Do we discount all history because of possible bias?
 

DBT

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The ancients didn't necessarily apply the same rigour as our historians. Plus Luke was a convert. Faith doesn't encourage critical examination of stories that are attractive to the believer. Bias can be a factor.
Sigh. Historian today are not immune to bias.

Do we discount all history because of possible bias?

Individual historians may be prone to bias. Then other historians check the work and demolish it.

Did that happen at the time of Luke?
 

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Sir William Ramsey, said to be one of the greatest archeologists, was once a sceptic of Lukes writings. Eventually he changed his mind after a few decades, studying and investigating through his expertise of Archeology.

According to Sir Ramsey: “Luke’s history is unsurpassed in respect of its trustworthiness.” ... “This author should be placed along with the very greatest of historians.”
 

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Sir William Ramsey, said to be one of the greatest archeologists, was once a sceptic of Lukes writings. Eventually he changed his mind after a few decades, studying and investigating through his expertise of Archeology.

According to Sir Ramsey: “Luke’s history is unsurpassed in respect of its trustworthiness.” ... “This author should be placed along with the very greatest of historians.”

I found him in Wikipedia under the spelling Ramsay. He died 80 years ago -- no telling what subsequent textual studies would've shown him. Wiki says that he considered all the Pauline letters in the NT to be correctly ascribed to Paul, a position that can be vigorously debated today. So he was a convinced Christian who found cities where the NT writers said they would be. Who would expect the opposite, that writers relating events or legends in Palestine would not know where cities were?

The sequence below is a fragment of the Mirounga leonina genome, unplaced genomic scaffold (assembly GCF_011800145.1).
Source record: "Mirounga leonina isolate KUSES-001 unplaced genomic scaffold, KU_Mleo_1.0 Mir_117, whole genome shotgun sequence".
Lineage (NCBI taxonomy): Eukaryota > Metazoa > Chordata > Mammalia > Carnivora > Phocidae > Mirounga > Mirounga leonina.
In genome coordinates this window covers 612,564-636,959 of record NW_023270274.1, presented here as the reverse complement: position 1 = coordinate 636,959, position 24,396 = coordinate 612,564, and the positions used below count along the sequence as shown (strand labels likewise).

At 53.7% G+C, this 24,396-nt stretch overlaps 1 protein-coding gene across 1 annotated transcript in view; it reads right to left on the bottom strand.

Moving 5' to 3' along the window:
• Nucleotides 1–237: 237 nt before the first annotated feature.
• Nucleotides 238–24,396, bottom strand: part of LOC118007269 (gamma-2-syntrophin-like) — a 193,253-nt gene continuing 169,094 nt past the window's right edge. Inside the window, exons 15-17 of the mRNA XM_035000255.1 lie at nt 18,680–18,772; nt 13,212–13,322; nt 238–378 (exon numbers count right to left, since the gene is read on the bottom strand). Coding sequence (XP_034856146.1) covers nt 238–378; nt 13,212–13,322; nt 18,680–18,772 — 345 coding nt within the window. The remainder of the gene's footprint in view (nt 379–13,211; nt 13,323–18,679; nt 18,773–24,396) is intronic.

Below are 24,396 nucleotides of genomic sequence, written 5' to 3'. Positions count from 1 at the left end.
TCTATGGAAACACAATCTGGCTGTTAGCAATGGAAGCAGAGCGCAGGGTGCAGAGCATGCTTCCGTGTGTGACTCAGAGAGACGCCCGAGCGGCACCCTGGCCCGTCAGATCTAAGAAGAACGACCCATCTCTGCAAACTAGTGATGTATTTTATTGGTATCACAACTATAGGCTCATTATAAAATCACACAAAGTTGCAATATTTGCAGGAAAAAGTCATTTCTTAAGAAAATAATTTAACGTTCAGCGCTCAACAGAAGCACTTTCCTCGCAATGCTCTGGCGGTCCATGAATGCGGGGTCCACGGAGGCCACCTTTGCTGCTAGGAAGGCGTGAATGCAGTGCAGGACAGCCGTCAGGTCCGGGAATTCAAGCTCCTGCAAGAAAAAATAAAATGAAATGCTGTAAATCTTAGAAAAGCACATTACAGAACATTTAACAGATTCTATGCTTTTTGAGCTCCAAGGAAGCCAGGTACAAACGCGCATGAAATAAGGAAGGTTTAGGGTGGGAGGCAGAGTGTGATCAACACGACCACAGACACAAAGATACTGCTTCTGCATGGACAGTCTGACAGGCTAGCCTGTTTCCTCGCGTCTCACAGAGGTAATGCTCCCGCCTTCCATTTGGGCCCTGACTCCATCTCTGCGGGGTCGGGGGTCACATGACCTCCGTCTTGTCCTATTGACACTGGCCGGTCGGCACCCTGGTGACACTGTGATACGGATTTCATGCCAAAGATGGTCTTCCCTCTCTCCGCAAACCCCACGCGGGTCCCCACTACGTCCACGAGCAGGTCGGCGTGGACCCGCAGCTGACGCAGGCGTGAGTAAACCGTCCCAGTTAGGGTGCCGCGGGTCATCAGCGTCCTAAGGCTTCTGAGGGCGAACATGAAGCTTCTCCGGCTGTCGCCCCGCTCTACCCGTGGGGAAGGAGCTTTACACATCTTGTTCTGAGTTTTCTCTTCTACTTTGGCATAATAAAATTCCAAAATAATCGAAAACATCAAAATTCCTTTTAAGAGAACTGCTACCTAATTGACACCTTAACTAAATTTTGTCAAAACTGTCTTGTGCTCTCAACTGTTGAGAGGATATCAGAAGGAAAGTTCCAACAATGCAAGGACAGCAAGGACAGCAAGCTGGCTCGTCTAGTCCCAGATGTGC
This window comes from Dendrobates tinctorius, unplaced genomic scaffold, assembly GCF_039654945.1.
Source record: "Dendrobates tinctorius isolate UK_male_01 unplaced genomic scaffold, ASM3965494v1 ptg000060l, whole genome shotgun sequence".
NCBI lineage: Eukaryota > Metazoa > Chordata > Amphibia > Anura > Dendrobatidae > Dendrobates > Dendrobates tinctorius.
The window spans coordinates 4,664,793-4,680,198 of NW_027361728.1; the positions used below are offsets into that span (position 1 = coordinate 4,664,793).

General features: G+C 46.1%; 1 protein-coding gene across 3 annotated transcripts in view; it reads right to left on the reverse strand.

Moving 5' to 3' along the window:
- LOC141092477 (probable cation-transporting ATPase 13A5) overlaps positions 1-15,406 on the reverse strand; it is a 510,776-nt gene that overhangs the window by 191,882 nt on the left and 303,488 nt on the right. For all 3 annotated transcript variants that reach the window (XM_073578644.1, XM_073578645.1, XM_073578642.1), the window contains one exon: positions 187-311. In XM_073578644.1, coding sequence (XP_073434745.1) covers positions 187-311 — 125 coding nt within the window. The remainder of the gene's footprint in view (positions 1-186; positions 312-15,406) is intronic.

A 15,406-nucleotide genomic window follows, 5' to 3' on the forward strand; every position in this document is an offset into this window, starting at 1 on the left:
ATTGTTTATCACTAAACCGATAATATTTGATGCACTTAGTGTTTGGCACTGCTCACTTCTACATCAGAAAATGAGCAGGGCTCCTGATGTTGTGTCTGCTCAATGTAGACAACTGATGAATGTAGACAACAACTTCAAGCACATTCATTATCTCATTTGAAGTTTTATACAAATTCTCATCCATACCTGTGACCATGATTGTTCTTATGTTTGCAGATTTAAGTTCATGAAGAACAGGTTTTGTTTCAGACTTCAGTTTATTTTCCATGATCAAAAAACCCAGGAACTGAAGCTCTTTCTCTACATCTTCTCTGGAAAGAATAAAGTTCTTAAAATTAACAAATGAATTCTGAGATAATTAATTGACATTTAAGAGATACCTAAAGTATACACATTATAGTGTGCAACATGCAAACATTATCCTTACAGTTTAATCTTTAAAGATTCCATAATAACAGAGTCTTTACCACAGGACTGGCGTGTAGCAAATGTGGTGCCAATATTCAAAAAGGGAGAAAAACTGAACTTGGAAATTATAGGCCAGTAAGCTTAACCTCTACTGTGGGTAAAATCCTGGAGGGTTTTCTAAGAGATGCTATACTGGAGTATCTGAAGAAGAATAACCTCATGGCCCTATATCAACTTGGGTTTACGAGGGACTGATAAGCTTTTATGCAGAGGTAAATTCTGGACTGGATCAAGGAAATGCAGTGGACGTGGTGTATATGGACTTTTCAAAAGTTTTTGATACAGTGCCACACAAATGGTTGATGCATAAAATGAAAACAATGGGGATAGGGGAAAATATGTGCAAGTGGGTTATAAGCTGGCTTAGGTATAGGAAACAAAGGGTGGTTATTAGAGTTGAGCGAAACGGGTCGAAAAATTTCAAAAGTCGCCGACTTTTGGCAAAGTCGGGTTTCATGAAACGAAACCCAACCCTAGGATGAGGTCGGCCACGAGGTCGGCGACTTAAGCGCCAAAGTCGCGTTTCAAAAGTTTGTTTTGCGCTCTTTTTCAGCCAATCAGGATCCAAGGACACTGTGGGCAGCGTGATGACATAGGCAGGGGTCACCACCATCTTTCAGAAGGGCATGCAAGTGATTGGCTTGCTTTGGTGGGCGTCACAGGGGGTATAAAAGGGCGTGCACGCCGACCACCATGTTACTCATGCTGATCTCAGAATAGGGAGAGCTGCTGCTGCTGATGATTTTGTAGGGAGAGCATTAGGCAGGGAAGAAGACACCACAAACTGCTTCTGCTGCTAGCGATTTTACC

Luke has the long account of Mary's pregnancy and the Magnificat, and I think you have to be a lockstep believer to believe that her canticle is not a later invention to gild the story. Somehow she comes out with a poem which, who knows, 80 years later has been preserved and archived by the faithful. It's very much like the extended poetic metaphors in John, in which Jesus sounds nothing like the terse speaker of the synoptic gospels, doesn't share a single parable, and phrases his speech like a philosopher king. I know these objections don't mean squat to the faithful, but they are glaring to me.
 

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I think it's worth investigating.

I borrowed this excerpt from apologist called Josh McDowell. Yes I know, an apologist, but it's what he highlights that's important; some of the reasons why Sir Ramsay changed his mind:

Luke spoke of Philippi as a “part” or “district” of Macedonia. It was believed he erred because the Greek word meris did not mean “district.” Archaeological evidence unearthed showed, however, that “district” was the exact meaning of the Greek word meris that Luke had used.

Luke referred to Lysanias the Tetrarch of Abilene in his Gospel. Because the only known Lysanias to historians was killed in 36 B.C., Luke was thought to be in error. Then an inscription was found bearing the name of Lysanias the Tetrarch and dated between 14 and 29 A.D., just at the right time period.


Luke was thought to be wrong about the census taken at the time of Christ, because critics said there was no evidence of a census and that the governor called Quirinius was in power too late, 6 A.D., to be in his position at the time of Christ. They also stated that it was not required for the people to return to their birth homes. But archaeology showed that in fact these censuses were done regularly and that one was indeed taken at the time of Christ and, furthermore, that Quirinius was governor (or at least an administrator of some type, see footnote #5 below) a second time, in 7 B.C. They also found evidence on a papyrus document showing that during the censuses people were required to return to their own homes and countries.[4][5]

Luke referred to the Philippian officials as praetors, when some scholars thought the titles should be duumvirs, but archaeological finds showed that in fact praetors was the right title for the Roman magistrates of the colony.